Tag Archives: painting

Toddler Art : To Make Art, One Must BE Art

Now that the pee puddles are finally starting to dissipate around here, we are finding ourselves surrounded by rain puddles. Sir is already getting antsy and, with Hurricane Irene headed our way, we have at least 3 more days of this ahead of us.

So, once again, we turned to the art supplies to keep us entertained.

I set Sir up with his fancy-schmancy paper plate palette loaded up with several colors of paint (which would quickly turn to goopy gray once he started stirring things up with his brushes), and we were off to the races.

He was very vocal about his painting today, so I decided to try to get a little video interview going. I managed to get a few good clips, but then he stopped cooperating and I was just distracting him. So, I decided to just sit back and let him work until I was beckoned to roll out new paper or refill his color supply.

As I glanced down at my phone to read an email, I heard a little voice say, ‘I paint my knee.’ I looked up to find Sir with a lovely paint splotch on his left knee, which he then insisted on wiping off with a paper towel. He went back to work on his easel for a moment and then…’I paint my knee.’ This time, he covered his entire knee with a big circle of paint.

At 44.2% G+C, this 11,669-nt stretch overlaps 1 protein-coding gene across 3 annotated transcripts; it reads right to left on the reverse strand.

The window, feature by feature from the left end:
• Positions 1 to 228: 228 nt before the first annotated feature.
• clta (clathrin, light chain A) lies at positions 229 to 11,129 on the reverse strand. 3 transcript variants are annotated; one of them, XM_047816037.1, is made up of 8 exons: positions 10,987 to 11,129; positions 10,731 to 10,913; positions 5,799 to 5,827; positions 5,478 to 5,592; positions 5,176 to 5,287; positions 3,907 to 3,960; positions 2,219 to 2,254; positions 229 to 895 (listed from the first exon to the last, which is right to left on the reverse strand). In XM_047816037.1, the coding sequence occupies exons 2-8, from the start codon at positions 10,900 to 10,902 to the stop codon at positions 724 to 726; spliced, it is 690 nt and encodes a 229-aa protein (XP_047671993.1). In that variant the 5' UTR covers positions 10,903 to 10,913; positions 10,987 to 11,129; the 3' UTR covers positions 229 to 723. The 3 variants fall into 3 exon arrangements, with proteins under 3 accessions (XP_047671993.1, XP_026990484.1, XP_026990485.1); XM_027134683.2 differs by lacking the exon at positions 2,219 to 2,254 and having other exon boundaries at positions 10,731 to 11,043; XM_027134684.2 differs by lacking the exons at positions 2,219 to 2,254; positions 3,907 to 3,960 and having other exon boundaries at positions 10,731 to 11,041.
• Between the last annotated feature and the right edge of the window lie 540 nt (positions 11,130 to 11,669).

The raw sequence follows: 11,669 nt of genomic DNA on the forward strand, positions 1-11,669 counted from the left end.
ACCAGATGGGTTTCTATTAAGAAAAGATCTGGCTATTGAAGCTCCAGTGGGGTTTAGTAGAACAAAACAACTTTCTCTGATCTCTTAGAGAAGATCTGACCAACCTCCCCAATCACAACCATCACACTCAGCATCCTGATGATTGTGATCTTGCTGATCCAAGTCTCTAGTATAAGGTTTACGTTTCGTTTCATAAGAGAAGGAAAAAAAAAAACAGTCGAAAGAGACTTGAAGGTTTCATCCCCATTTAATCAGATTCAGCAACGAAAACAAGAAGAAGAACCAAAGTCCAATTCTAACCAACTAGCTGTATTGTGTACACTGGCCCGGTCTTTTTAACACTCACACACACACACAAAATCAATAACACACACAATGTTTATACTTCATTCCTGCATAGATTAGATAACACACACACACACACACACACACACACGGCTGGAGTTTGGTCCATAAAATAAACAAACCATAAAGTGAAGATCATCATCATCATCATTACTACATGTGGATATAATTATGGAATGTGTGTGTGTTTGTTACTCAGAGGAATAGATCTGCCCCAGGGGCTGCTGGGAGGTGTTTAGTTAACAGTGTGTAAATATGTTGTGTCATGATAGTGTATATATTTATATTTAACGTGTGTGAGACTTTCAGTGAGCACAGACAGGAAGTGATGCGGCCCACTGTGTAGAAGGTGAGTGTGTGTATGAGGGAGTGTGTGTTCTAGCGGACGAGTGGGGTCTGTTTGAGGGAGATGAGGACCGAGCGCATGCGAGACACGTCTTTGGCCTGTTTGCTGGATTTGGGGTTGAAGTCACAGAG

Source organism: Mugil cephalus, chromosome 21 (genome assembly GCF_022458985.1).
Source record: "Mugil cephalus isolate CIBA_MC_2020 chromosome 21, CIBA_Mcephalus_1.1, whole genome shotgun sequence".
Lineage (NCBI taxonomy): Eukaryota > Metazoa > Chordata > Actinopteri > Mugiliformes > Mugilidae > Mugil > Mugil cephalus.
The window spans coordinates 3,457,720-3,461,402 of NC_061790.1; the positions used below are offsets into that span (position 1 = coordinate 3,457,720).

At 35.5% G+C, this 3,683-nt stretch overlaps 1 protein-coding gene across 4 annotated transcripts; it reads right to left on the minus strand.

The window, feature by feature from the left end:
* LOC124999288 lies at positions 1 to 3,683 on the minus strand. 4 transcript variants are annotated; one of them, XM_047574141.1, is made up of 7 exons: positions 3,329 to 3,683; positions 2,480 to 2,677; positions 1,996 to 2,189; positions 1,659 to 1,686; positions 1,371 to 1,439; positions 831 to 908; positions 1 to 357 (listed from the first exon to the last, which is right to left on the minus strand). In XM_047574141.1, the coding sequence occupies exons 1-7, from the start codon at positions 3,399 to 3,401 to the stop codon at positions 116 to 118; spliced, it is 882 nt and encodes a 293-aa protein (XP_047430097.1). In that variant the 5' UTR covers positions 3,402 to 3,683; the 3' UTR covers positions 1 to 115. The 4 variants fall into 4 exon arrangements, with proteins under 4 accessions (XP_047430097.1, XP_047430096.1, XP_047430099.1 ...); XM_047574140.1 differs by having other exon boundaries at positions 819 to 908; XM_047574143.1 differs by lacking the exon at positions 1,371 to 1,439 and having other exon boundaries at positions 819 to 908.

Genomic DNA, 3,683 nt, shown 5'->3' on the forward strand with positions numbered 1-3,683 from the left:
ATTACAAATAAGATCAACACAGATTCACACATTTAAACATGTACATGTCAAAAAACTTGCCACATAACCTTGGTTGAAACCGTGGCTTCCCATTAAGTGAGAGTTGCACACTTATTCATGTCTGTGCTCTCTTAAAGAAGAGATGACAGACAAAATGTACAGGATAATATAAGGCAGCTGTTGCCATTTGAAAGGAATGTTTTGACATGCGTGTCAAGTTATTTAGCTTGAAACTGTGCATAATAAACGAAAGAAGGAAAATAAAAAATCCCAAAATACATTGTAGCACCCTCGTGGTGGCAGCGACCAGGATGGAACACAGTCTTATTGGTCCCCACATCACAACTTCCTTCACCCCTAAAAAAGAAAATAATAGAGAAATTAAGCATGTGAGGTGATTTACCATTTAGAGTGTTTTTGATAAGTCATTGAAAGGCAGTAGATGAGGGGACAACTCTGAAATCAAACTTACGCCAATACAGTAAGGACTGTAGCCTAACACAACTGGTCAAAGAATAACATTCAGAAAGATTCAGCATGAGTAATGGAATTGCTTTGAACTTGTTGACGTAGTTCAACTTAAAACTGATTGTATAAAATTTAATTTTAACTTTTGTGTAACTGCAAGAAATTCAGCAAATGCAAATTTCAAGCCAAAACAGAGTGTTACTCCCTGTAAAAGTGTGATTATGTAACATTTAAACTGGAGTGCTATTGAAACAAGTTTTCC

Now, usually my raging OCD would kick-in at this point, but for some reason I decided that instead of freaking out and grabbing the nearest wet washcloth, I would just to let him go with it. And go he did.

He proceeded to paint his fingers. Then he put a large stripe up each arm. He painted his nose, his toes, up and down his legs. Then he sat down and started to work on his pièce de résistance.

He loaded up his brush, contorted himself in that way that only toddlers can (how in the world can they be so flexible?) and proceeded to paint the bottom of his foot. It was quite a process and sight to behold. He was determined to cover the whole thing, and he probably would have if it hadn’t been for that pesky detail of having to stand up to get more paint. Every time he stood up, the paint would come off on the rug (and I did NOT freak out! Can you believe it?). So, then he would sit down and start all over again.

When lunch time rolled around, I had to literally tear him away from his paints (and give him a good scrubbing in the tub). The whole thing left him feeling pretty satisfied with himself as he recounted the story at the lunch table, naming each body part that had previously been covered in paint.

Here are a few photos I managed to shoot during the event (which I’m sure will repeat itself at least one more time this rainy weekend).

 

working on a toe

reloading his brush

taking a moment to work on his actual painting

touching up his arm

arranging his brushes after finishing work